Ever been to a queer club? You know, drag cabaret night at Madame Jojo’s, or the Black Cap or Her Upstairs. No? Well, not to worry — the Royal Court’s latest provides a fabulously extravagant simulation of the experience with its staging of Sound of the Underground, a play written by Travis Alabanza — whose contemporary classic Burgerz is coming to the South Bank’s Purcell Room in March — and directed by his co-creator Debbie Hannan.
Find out what is being said about the 40th anniversary production of Michael Frayn’s comedy Noises Off at London’s Phoenix Theatre with our review round up.
Noises Off at the Phoenix Theatre is a fast-paced show that still demands an enormously skilled and precise technical performance from every member of its cast and Lindsay Posner’s team makes it look far easier than it really is. 40 years on, Michael Frayn’s play has still got it.
Shit-faced Showtime has returned to their London home, the Leicester Square Theatre, for their annual yuletide version of Charles Dickens’ A Christmas Carol, this time A Pissedmas Carol. The USP of this particular Christmas Carol, to distinguish it from the other versions across the country, is that one member of the cast is completely hammered and the rest of the case have to work around and incorporate their drunken ramblings into the show.
Liz Kingsman’s One Woman Show at the Ambassadors is then more than a pot shot at Fleabag and the like, and is instead an assessment of the performative nature of female roles in popular culture products in which the inauthentic substance of these representations is both highlighted and satirised while fully acknowledging how appealing and entertaining these tropes continue to be.
There is a scene in Eureka Day at the Old Vic during which the audience is roaring with laughter, but it isn’t anything to do with the actors who are on stage or what they are saying. And it isn’t a mistake, it is intended, and it’s a genius scene for a couple of reasons, how the actors carry on regardless and the relatable source of the comedy.
Billed as an hilarious and heartfelt comedy for those who are thinking of starting a family, have already done so, or just love babies, betting, and Brooklyn, Over Here Theatre Company’s UK premiere of Eric Henry Sanders’ award-winning play Maybe, Probably continues at London’s Old Red Lion Theatre until 15 October 2022, directed by Lydia Parker.
After the success with Anita Luna THE DIVA at Clapham Fringe last year, award-winning Italian cabaret artist Anita Giovanni is back at the festival this year, debuting her new show Full of Shit, which runs for one performance only on 26 September 2022. It’s a love affair: in London, Anita found her artistic heart. Time to get booking!
The play All’s Well That Ends Well at the Royal Shakespeare Theatre, Stratford-upon-Avon provides a lot of food for thought, but under McIntyre’s eye it remains a humorous piece. This excellent adaptation is mesmerising from start to finish and is one of the best RSC productions I’ve seen.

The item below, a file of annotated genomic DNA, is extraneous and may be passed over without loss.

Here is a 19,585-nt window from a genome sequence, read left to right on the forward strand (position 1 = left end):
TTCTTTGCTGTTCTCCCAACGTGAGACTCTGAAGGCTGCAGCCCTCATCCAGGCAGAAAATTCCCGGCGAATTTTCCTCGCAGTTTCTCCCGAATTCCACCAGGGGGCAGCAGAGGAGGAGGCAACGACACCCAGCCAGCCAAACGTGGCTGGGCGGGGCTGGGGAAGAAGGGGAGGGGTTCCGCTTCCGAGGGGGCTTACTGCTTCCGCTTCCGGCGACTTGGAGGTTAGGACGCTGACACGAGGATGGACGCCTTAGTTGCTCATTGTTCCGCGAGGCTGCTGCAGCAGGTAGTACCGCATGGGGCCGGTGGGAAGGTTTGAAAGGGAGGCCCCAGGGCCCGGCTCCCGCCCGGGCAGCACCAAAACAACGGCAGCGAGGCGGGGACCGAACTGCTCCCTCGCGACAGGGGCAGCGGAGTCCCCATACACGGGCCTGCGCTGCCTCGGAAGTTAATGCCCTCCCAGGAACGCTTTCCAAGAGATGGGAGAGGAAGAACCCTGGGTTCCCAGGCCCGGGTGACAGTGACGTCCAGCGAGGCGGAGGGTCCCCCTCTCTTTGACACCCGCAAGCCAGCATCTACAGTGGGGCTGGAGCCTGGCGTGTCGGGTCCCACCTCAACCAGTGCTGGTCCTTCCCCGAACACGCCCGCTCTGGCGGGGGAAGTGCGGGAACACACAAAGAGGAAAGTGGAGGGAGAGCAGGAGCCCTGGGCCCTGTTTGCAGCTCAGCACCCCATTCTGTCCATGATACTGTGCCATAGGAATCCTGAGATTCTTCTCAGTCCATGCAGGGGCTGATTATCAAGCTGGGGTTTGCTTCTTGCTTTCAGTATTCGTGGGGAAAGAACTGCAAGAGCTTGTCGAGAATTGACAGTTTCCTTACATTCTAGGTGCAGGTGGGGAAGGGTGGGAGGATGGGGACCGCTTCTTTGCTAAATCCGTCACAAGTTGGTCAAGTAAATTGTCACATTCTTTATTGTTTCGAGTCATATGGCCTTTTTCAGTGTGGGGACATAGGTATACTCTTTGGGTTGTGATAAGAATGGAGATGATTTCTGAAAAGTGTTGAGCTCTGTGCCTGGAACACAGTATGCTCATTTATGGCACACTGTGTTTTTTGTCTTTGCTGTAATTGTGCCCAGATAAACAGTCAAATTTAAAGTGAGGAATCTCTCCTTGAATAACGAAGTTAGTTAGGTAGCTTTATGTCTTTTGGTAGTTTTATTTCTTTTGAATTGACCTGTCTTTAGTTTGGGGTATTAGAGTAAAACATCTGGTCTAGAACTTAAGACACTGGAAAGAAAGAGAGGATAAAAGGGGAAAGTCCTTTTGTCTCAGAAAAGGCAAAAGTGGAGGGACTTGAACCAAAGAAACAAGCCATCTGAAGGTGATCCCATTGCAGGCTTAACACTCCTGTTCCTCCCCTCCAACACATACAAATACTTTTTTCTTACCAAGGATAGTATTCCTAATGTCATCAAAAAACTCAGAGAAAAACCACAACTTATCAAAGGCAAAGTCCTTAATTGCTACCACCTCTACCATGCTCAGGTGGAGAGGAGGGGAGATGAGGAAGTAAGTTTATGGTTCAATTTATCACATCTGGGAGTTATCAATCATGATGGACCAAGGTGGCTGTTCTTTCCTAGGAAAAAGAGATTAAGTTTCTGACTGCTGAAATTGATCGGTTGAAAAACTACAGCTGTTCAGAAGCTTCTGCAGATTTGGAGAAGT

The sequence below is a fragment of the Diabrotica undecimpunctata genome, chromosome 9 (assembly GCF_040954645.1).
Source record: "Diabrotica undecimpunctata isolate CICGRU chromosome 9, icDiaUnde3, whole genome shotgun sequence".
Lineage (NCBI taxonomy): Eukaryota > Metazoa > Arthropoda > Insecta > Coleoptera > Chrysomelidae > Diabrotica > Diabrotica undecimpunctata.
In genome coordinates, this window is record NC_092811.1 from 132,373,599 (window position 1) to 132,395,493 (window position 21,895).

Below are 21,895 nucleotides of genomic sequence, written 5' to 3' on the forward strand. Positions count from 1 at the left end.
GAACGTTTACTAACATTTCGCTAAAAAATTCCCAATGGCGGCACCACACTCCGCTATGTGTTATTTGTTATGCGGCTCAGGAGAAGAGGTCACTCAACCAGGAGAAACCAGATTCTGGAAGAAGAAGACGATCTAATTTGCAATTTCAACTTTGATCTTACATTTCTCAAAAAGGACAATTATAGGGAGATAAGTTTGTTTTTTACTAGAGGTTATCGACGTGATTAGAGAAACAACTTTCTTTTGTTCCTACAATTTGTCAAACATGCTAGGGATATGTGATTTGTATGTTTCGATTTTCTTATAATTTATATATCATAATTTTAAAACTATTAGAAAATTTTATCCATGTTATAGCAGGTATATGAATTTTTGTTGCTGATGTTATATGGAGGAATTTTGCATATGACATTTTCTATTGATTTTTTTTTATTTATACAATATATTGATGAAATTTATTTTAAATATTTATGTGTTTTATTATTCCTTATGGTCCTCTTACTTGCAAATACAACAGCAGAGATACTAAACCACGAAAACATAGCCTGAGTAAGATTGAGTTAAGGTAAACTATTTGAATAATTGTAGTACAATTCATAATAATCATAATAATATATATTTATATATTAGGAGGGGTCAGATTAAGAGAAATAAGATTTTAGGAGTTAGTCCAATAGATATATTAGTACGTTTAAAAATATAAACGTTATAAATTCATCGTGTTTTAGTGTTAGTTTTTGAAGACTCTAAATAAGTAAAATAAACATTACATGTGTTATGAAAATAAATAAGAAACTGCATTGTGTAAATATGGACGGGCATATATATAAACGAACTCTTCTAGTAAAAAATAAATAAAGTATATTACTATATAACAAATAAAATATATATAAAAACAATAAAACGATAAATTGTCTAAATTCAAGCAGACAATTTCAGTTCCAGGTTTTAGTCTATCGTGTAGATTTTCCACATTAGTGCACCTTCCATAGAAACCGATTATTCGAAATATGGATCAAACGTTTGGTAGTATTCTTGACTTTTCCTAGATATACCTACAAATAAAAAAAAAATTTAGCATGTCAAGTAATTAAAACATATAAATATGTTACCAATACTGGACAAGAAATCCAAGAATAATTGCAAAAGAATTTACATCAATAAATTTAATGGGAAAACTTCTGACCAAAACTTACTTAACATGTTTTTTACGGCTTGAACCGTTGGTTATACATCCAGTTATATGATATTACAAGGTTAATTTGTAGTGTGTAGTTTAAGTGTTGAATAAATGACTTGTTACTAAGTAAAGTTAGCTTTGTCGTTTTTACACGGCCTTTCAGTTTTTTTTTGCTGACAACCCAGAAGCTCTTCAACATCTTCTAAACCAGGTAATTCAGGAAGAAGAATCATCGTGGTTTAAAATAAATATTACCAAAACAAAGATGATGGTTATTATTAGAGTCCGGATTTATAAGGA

Musical comedy Kathy & Stella Solve a Murder by Jon Brittain and Matthew Floyd Jones at Roundabout @ Summerhall is a hilarious caper that embraces the genre’s fans, life’s unexpected heroes and the quest to find yourself.
by Laura Kressly The disaffected son of a clergyman, Sir Paul Dukes, ran away to Russia to work as a musician. While there, the Russian Revolution started and British intelligence recruited him to work as a secret agent. He was to smuggle prominent people and useful materials across the border to Finland, and otherwise do […]
In transphobic discourse, trans people are feared and consequently monstered. In these bigots’ brains, they are positioned outside the gender binary and labelled ‘not normal’. Canadian trans nonbinary theatremaker SE Grummett (they/them) first satirises what is considered normal within traditional gender roles, then creates a simple folktale where trans people as superheroes. They uses puppetry, audience interaction and live feed video projection along with monologues to both hilarious and profound effect.
If the plotting is predictable, and the story arc unremarkable, the image of life represented is both strongly compassionate and often very pleasurable. In true welfare state style, comedian Francesca Martinez’s debut play All of Us at the National Theatre not only informs and educates, but also entertains.
Tamás Milhofer brings his show The Late Harness Rebellion to the digital strand of the Edinburgh Fringe with the collaboration of Unmuted Participants.
Delayed by Covid for over two years, Jack Absolute Flies Again finally lands on the Olivier stage when we have never needed Richard Bean and Oliver Chris’ goofy and hilarious romp more. An adaptation of Sheridan’s The Rivals relocated to a 1940s air base on a Sussex estate, there is a care in the construction of the play and a determination that everyone watching should have a good time that speaks to a wider need for lighter fare.
On the surface, there should be nothing radical about Hoxton Street. It is, essentially, a soap opera set in Hoxton Street in north-east London. ‘It’s Eastenders on stage’ would be the elevator pitch.
Barry Humphries’ show The Man Behind the Mask is an exploration of his life and career, and what influenced and prompted him to ultimately become an international star selling out theatres in the West End and on Broadway.
Barry Humphries is 88, five shows into a 27-date tour, The Man Behind The Mask, and this time he is presented as himself, the trickiest character of all.
Organisers of London’s VAULT Festival, which was due to return this month bigger and better than ever, today announced that the entire 2022 programme has been canceled in the face of continuing uncertainty with the Omicron variant.
Not up for seeing panto but still fancy getting out of the house before Omicron burns it all down? Here are some alternatives to pantomimes this month.